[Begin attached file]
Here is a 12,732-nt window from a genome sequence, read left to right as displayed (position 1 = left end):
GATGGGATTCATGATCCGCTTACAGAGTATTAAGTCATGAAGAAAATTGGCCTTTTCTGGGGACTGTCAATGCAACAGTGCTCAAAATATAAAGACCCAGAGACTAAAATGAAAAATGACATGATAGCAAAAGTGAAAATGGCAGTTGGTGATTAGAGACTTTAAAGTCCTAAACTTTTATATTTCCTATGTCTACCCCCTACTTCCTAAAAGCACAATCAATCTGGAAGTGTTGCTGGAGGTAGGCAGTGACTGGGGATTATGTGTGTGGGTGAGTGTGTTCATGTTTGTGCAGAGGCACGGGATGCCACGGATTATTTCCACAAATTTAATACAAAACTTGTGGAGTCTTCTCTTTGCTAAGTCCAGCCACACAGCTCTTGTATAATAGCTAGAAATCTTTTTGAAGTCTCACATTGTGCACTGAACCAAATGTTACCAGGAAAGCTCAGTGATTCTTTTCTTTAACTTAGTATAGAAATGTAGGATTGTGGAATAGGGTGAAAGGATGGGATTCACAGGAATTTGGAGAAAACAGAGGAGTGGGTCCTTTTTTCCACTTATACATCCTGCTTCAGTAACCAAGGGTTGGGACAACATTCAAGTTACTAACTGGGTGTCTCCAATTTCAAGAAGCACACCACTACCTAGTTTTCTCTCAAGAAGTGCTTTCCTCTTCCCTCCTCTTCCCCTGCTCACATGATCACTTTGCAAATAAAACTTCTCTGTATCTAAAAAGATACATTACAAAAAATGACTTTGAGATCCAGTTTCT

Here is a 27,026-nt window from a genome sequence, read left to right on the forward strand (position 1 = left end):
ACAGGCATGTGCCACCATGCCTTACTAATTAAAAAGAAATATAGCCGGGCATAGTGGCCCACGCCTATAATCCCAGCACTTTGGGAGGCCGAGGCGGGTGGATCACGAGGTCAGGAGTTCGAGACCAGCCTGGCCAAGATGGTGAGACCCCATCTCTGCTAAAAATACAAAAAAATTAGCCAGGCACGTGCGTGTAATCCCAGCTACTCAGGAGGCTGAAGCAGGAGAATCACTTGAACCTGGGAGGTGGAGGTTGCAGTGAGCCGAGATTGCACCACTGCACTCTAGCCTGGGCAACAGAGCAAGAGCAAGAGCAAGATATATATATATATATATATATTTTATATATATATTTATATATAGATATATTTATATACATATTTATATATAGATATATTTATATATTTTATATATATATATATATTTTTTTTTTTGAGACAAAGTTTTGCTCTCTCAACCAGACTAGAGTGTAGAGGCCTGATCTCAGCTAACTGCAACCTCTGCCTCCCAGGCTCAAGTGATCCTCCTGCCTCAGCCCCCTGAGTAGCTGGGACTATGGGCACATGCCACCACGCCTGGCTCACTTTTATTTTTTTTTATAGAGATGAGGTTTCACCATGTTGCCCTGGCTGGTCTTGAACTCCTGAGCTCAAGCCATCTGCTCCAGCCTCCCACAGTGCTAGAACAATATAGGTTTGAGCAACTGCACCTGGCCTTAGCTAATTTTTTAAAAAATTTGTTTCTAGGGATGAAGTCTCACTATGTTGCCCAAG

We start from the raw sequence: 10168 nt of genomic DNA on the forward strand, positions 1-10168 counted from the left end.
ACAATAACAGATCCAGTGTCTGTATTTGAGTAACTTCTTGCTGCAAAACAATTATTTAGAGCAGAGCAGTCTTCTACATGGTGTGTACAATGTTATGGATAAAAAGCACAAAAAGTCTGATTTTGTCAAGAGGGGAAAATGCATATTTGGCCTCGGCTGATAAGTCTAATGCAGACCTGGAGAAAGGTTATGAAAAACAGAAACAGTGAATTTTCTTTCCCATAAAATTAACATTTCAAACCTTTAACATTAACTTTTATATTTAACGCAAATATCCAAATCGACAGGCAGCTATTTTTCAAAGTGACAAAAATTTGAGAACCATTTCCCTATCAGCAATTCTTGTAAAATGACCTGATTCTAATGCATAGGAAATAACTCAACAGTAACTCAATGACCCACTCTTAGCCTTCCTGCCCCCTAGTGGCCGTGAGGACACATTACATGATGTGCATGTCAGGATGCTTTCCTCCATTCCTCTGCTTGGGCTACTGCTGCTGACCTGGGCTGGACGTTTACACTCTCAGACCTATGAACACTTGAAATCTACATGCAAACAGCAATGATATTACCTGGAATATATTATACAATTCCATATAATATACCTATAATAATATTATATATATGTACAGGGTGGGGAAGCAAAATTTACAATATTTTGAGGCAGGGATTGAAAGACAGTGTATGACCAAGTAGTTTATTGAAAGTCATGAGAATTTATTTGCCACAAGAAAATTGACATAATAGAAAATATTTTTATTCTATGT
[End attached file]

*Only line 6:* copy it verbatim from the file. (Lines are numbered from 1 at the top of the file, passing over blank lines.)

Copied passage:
ACAATAACAGATCCAGTGTCTGTATTTGAGTAACTTCTTGCTGCAAAACAATTATTTAGAGCAGAGCAGTCTTCTACATGGTGTGTACAATGTTATGGATAAAAAGCACAAAAAGTCTGATTTTGTCAAGAGGGGAAAATGCATATTTGGCCTCGGCTGATAAGTCTAATGCAGACCTGGAGAAAGGTTATGAAAAACAGAAACAGTGAATTTTCTTTCCCATAAAATTAACATTTCAAACCTTTAACATTAACTTTTATATTTAACGCAAATATCCAAATCGACAGGCAGCTATTTTTCAAAGTGACAAAAATTTGAGAACCATTTCCCTATCAGCAATTCTTGTAAAATGACCTGATTCTAATGCATAGGAAATAACTCAACAGTAACTCAATGACCCACTCTTAGCCTTCCTGCCCCCTAGTGGCCGTGAGGACACATTACATGATGTGCATGTCAGGATGCTTTCCTCCATTCCTCTGCTTGGGCTACTGCTGCTGACCTGGGCTGGACGTTTACACTCTCAGACCTATGAACACTTGAAATCTACATGCAAACAGCAATGATATTACCTGGAATATATTATACAATTCCATATAATATACCTATAATAATATTATATATATGTACAGGGTGGGGAAGCAAAATTTACAATATTTTGAGGCAGGGATTGAAAGACAGTGTATGACCAAGTAGTTTATTGAAAGTCATGAGAATTTATTTGCCACAAGAAAATTGACATAATAGAAAATATTTTTATTCTATGT